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Did Utah County sheriff plan rave raid?

Memos show action was plotted before the Aug. 20 party

Published: Sunday, Oct. 9 2005 12:00 a.m. MDT

OREM — Utah County Sheriff James Tracy spent the afternoon of Aug. 20 formulating a raid on a dance party in Spanish Fork Canyon instead of simply warning the promoters of the event that they were out of compliance with county code, according to internal memos and initial police contact reports.

Attorneys for the promoters argue the documents — internal memos, affidavits and initial police contact reports — show Tracy planned to shut down the gathering after only a few hours, even though the county allows more than 250 people to gather without a permit, if they meet for less than 12 hours.

Because of the raid, the sheriff and other county police agencies are now embroiled in litigation in federal court, brought by the concert promoters who say their First Amendment rights of gathering and free speech were violated.

The documents — from such law-enforce- ment agencies as the Utah Department of Corrections and Provo police department — indicate that Tracy not only knew about the rave party, but alerted some enforcement agencies days before.

Tracy, according to the papers, asked officers from the various agencies to be prepared to help raid and disband the DJ-music party. Then, hours before the evening event, he called again and they gathered.

The police agencies included members of the Utah County Sheriff's Office, the Utah Department of Corrections Special Operations Unit, Provo police, Provo-Orem SWAT team, and the Department of Public Safety SWAT team.

"At the sheriff's office, an operation plan was developed, assignments made and a briefing conducted for all officers involved with the raid. The mission was to disperse the gathering of people because they had not acquired the proper permit for a gathering of more than 250 people," says an internal memo from the corrections department from a lieutenant to the division director.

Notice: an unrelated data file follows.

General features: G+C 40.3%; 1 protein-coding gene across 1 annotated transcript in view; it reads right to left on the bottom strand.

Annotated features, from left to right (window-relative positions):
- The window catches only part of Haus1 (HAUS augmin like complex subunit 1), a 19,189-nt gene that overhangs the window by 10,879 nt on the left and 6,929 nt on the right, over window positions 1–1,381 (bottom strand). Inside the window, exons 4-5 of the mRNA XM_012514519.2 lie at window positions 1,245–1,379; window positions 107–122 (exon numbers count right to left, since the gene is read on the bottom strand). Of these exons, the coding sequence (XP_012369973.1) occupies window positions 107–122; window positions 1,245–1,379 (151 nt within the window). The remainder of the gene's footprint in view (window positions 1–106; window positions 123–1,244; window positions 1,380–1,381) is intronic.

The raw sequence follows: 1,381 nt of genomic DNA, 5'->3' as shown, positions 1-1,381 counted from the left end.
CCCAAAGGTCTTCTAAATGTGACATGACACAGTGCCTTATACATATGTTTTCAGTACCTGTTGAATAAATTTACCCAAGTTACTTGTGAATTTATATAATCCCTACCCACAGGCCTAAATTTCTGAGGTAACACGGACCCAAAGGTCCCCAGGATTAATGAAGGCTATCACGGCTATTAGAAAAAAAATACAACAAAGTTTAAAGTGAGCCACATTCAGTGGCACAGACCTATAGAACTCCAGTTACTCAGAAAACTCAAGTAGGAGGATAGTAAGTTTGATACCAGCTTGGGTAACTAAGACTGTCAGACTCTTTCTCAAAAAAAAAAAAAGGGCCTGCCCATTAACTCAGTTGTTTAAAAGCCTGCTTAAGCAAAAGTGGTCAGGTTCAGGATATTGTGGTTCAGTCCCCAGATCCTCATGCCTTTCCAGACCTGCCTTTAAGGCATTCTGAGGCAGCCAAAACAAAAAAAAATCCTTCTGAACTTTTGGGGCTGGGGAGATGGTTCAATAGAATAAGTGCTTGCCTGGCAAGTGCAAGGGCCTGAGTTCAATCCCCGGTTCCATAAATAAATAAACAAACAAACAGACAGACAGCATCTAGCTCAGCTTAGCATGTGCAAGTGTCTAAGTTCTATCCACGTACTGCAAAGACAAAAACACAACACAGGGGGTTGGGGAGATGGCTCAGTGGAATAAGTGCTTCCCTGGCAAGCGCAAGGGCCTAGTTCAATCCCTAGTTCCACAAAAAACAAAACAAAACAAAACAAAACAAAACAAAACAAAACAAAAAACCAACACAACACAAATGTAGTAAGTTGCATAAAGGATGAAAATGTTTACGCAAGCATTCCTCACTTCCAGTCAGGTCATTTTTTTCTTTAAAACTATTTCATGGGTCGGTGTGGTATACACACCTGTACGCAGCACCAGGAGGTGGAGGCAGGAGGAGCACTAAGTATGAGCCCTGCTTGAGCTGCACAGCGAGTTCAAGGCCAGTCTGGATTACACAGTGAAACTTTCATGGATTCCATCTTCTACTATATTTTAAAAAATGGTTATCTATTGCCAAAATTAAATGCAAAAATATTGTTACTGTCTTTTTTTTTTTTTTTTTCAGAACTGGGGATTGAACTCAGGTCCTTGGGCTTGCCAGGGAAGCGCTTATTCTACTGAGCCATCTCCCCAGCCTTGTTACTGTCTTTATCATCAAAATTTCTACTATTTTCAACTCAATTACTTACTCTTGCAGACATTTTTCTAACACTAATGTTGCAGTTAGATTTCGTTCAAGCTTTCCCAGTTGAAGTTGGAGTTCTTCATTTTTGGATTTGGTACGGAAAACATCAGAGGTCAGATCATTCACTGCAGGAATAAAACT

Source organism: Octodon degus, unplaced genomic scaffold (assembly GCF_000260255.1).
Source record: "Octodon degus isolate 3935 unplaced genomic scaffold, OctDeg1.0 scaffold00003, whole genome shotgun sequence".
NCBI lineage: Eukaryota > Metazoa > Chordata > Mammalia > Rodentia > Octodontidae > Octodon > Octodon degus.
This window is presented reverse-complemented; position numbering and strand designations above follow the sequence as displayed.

At about 11:30 p.m. — two hours after the event started — officials surrounded the event. They said they shut down the party because the promoters, Uprok Records, did not obtain the necessary permit required by Utah County code for events involving more than 250 people for more than 12 hours.

But the promoters say the event was scheduled for less than 12 hours — and therefore was not a violation of county code and should not have been raided.

"You don't get 90 militarized officers all together in a matter of an hour," said Brian Barnard, an attorney representing the party promoters and land owners.

The newspaper obtained the documents from the promoter's legal team.

"If there's going to be a problem, sheriff," Barnard asks, "why don't you just go tell these people they don't have a permit and stop them, instead of waiting two-and-a-half hours into the event?"

County officials believe they were justified in their actions, saying that the gathering would have extended beyond 12 hours because of the nature of the event and the fact there were tents and campers at the site. Undercover officers also say they witnessed illegal drug sales and usage at the event.

That night, after officials confirmed there were more than 250 people in the area, armed officers broke up the event, telling people they needed to leave.

During the raid, they video recorded their actions, which is routine, said Peter Stirba, an attorney representing the county and sheriff.

"There are some videos," Stirba said. "I'm sure that through the discovery process they will be exchanged. There are videos taken of certain segments, videos taken out of the helicopter . . . to document what occurred . . . what law enforcement did and the propriety of what they did."

A number of officer reports state that no force was used and people were generally compliant, according to the documents.

Tracy was not deterred by the possibility of a lawsuit, based on comments in the documents.

They outline that Tracy warned law-enforcement officials during the briefing session that promoters would be expecting police involvement.

"A lawsuit could reasonably be expected to follow, and officers needed to be careful in dealing with the crowd . . . they may be attempting to set up officers," according to the corrections department memo to the division director.

Police had previously shut down a party at the same site on July 16, which has also been listed as a factor in the lawsuit, even though Uprok was not the promoter.


E-mail: sisraelsen@desnews.com

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